Interference Testing of the 1st Adjacent-channel of the Ground-Based Augmentation System (GBAS) and the Very High Frequency (VHF) Omni-Directional Radio Ranges (VOR)

Ernest Etienne, Victor Hinton, Leonixa Salcedo, Mark Dickinson, Shelly Beauchamp, Christopher Jones

Peer Reviewed

Abstract: The Very High-Frequency Omni-Directional Range (VOR) Minimum Operational Network (MON) Program plans to reduce the number of VORs in the National Airspace System (NAS) by approximately 30%. This reduction is in support of the transition to a more efficient Performance Based Navigation (PBN) routing structure that is consistent with Next Generation Air Transportation System (NextGen) goals and the NAS Efficient Streamlined Services Initiative (NESS). The primary role of the retained VORs is to enable pilots to revert from PBN to conventional navigation in the event of a Global Positioning System (GPS) outage. Conceptually, the Frequency Protected Service Volumes (FPSV) by the retained VORs provides adequate coverage. The coverage provides the ability to navigate and transition to an Instrument Landing System (ILS) or VOR Instrument Approach Procedure (IAP) at “MON” airports within 100-Nautical Miles (NM) of the aircraft’s current position (for altitudes ? 5,000-ft Above Ground Level (AGL)) at the onset of a GPS outage.[1] The FAA Spectrum Engineering and Frequency Assignment (AJW-1C2) group uses the Desiredto-Undesired (D/U) ratio for specifying the minimum geographical distance between two same or adjacent frequency sites within the NAS. The minimum separation distance depends on the individual sites’ maximum service volume (SV) radius including the associated service ceiling and their transmitter types, powers, antenna gains, and radiance patterns. When engineering frequency assignments, the minimum separation distance assures that aircraft within the frequency protected service volume of their intended navigational aid can navigate without radio frequency interference (RFI) caused by proximity to a nearby navigational aid. This paper focuses on the flight test and engineering analysis conducted for verifying the requirements for VOR/GBAS first adjacent (±25kMhz) channel protection (0dB D/U) published by ICAO EUR Doc 11, Sec 4.3. The flight test measures the first adjacent-channel interference conditions along a flight path at three different altitudes, 10,000, 14,500 and 18,000-ft Mean Sea Level (MSL) between a VOR and GBAS sites separated by 152-NM. The actual site separation is intentionally less than the minimum 224-NM distance required for protecting a Low VOR facility (i.e. 40 NM at 18,000-ft) and conversely a GBAS facility (i.e. 23 NM at 10,000-ft).[2] This test condition was set up for inducing interference data such that the engineering analysis can evaluate the actual D/U environment where the Multi-Mode Receiver (MMR) detects the interferer in relationship to the desired SV and the required 0dB D/U threshold. The engineering analysis uses these test results for determining the minimum separation distance for implementing the 70NM VOR MON frequency protection radius at 5,000-ft Above Transmitter Height (ATH) near an adjacent-channel GBAS.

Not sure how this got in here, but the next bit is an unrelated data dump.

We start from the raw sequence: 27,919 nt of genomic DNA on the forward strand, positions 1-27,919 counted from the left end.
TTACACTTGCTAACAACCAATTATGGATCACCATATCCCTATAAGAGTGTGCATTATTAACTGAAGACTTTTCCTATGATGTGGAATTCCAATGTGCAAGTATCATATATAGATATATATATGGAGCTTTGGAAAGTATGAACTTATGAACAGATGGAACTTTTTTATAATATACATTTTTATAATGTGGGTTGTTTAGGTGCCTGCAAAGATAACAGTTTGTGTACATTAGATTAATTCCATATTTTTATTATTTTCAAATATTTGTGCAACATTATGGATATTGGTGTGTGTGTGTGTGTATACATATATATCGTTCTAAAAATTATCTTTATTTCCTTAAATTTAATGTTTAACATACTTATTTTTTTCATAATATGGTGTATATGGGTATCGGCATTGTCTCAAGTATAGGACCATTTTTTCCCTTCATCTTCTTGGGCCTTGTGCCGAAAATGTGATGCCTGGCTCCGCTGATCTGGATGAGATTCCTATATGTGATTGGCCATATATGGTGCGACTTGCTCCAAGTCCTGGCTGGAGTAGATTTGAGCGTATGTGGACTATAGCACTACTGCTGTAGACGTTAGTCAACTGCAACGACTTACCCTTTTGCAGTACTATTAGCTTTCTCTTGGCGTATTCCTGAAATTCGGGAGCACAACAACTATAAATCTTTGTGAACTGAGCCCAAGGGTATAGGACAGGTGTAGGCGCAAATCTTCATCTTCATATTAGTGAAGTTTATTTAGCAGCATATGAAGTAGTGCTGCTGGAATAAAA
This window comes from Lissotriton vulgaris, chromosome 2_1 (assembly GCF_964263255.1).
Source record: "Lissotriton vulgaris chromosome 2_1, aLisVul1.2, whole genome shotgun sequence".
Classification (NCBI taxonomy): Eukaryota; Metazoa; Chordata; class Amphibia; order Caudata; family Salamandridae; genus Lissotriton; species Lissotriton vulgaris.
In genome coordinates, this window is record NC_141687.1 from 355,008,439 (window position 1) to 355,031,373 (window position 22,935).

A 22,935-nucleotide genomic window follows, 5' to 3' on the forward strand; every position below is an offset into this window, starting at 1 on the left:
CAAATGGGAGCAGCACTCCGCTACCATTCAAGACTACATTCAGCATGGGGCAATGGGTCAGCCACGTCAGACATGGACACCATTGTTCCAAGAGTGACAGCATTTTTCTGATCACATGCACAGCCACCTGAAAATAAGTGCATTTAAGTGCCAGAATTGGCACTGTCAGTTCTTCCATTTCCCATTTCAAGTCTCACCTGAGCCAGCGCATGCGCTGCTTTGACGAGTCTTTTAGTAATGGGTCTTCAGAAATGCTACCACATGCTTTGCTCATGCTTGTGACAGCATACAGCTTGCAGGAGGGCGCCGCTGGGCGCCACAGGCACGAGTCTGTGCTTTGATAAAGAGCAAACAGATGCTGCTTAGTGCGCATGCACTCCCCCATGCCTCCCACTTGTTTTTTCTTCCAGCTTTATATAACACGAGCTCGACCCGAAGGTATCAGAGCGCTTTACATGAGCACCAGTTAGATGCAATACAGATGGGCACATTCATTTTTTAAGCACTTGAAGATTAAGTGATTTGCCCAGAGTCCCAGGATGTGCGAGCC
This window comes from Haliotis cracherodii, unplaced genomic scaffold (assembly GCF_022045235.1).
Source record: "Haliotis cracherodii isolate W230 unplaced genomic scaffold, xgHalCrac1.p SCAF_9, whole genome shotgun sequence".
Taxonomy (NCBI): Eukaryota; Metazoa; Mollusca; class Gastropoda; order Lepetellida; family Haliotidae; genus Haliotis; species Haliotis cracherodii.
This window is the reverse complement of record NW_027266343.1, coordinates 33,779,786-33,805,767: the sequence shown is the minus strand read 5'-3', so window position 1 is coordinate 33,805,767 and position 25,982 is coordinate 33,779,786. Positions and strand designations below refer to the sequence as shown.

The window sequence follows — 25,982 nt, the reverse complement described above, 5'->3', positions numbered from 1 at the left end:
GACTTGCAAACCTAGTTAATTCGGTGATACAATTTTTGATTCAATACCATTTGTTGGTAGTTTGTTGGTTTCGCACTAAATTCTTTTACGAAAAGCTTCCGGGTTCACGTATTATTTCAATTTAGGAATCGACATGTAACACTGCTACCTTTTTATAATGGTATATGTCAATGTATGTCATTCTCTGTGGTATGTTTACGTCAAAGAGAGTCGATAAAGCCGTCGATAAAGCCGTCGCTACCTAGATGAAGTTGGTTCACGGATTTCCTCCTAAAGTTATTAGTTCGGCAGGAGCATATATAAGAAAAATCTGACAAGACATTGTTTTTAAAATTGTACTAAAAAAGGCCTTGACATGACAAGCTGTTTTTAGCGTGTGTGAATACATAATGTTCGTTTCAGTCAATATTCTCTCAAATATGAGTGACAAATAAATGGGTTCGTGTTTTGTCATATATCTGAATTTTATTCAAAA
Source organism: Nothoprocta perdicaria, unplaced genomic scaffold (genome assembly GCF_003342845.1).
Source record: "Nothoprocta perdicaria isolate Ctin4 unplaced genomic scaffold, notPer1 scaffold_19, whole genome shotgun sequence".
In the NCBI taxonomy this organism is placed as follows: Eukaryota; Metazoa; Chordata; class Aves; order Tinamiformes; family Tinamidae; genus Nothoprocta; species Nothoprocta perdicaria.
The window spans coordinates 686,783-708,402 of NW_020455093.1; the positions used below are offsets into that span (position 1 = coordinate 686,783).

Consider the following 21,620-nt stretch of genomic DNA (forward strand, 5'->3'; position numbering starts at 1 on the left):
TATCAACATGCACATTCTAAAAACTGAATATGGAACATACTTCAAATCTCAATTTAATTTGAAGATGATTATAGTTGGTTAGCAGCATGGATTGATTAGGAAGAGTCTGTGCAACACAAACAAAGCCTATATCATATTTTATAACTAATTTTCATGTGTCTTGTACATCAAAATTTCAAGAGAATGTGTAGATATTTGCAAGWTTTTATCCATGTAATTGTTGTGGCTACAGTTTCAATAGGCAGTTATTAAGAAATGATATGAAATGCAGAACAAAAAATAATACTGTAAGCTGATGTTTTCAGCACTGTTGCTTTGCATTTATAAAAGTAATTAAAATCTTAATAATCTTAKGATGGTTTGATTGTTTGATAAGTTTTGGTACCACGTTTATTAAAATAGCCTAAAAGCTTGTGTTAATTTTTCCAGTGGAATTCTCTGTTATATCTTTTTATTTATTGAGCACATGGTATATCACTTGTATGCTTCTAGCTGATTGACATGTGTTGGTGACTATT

Published in: Proceedings of the 2017 International Technical Meeting of The Institute of Navigation
January 30 - 2, 2017
Hyatt Regency Monterey
Monterey, California
Pages: 705 - 713
Cite this article: Etienne, Ernest, Hinton, Victor, Salcedo, Leonixa, Dickinson, Mark, Beauchamp, Shelly, Jones, Christopher, "Interference Testing of the 1st Adjacent-channel of the Ground-Based Augmentation System (GBAS) and the Very High Frequency (VHF) Omni-Directional Radio Ranges (VOR)," Proceedings of the 2017 International Technical Meeting of The Institute of Navigation, Monterey, California, January 2017, pp. 705-713. https://doi.org/10.33012/2017.14925
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